four children, the eldest graduated in college and two are still
in college and one is in high school.
With the economic letdown Engineer Carreras is still positive
that agriculture will still hold the economy afloat. He believes
that it only takes industry, new technologies and government
support to sustain production and generate more jobs for the
Daet, Camarines Norte
OUTSTANDING SMALL FARMER ORGANIZATION
The Countryside Multiline Cooperative in Daet, Camarines Norte
started as an institutional cooperative of the employees of the
Bicol Upland Resources Development Foundation Inc. in 1992. Its
business I activities are extension of consumer goods and small
capital. It also implements environmental projects of the Department
of Energy and Natural Resources.
In 2003, CMC was transformed as an I agricultural multi-purpose
cooperative. Its wide range of goods and services covers agricultural
projects and non-agricultural business activities that helped
address poverty in the rural areas, provide opportunity for additional
income for the members and community and promote the development
and growth of the agriculture sector in the province.
From then on, with the support of the general membership,
presence of able and committed officers and staff, strong collaboration
with government agencies and private institutions, CMC made a
name in the circle of cooperatives, made its presence felt in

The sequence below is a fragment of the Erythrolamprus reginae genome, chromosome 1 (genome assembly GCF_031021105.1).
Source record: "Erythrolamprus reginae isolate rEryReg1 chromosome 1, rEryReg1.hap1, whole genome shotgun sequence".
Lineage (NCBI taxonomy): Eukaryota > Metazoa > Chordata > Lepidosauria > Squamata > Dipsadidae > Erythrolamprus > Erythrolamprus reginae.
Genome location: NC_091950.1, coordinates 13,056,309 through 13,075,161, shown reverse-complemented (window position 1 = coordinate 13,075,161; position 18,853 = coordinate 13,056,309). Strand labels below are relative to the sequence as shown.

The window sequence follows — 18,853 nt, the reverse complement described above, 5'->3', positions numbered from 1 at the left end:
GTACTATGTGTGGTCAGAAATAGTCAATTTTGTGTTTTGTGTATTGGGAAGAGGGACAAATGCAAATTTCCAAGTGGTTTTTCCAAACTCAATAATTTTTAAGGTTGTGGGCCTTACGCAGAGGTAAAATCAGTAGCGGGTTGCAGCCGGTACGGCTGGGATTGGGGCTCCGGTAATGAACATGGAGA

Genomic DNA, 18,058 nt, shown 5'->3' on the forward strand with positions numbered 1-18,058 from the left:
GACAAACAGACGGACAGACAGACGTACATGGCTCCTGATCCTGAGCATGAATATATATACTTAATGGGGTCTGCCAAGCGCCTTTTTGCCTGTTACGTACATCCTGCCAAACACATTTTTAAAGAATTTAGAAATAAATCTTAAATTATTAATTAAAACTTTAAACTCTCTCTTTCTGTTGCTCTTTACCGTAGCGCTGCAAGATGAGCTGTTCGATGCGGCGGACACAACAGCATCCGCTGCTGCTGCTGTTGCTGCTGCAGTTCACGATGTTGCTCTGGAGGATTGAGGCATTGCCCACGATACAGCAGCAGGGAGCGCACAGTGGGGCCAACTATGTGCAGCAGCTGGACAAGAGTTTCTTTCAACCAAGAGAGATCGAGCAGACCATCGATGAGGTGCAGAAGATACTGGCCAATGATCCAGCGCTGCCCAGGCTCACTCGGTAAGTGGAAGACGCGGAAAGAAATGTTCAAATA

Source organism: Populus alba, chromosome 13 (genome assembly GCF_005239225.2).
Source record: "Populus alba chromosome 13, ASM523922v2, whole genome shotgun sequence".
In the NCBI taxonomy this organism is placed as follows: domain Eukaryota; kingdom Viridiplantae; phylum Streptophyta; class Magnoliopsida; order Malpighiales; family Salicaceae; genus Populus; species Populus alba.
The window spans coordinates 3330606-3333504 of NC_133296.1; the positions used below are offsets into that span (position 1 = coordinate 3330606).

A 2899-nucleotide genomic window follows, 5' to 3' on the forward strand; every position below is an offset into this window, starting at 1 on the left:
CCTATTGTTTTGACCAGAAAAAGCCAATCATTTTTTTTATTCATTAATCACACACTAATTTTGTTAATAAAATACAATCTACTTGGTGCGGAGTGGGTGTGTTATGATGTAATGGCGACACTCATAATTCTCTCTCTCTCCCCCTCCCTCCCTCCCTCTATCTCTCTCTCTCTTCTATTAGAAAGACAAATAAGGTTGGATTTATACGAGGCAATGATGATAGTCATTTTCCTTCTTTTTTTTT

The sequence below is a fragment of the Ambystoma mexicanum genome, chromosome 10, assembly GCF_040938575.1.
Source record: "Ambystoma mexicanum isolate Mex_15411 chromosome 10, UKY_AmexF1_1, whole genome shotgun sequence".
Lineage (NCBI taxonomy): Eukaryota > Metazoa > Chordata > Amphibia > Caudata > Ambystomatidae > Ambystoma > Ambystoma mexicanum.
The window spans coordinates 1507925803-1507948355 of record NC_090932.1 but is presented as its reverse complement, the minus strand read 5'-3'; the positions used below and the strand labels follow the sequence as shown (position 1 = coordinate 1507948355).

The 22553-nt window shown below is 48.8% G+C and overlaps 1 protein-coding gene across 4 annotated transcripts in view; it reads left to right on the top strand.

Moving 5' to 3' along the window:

the whole province and made an impact on the lives of farmers,
fisherfolks and small business entrepreneurs.
CMC has 604 regular and 9893 associate members comprising
farmers, fisherfolks, agrarian reform beneficiaries, salaried
workers, entrepreneurs and small businessmen. It has a capital
build up of PI8.M, assets of P94M, liabilities of P72M, and net
surplus of PI.9M in 2007 and P494T in 2008.
One major project of the coop is the Organized Palay Production
and Marketing. It started in 2000 with pi funding assistance
of PS.3M from the Land Bank of the Philippines.
The components of the program are palay production and procurement,
milling, trading, and warehousing.
Thru this program the coop has put-up a 2.5 TH multi-pass
rice mill, a warehouse, solar dryer and acquired two hauling
Farmer-members are extended production loan in kind in the
form of fertilizers, chemicals, herbicides and cash for land
preparation payable after harvest.
For 2007-2008, 350 members tilling 904 hectares were extended
production loans. Loan releases averaged P7M per cropping.
The coop procures palay from non-members P0.50 higher than
local buyers and for members; the coop gives an incentive of
For two cropping seasons, it has procured 34, 820 bags valued
at P16M For easy access, there are six buying stations where
farmers can readily bring their produce. Annually, 15,531 bags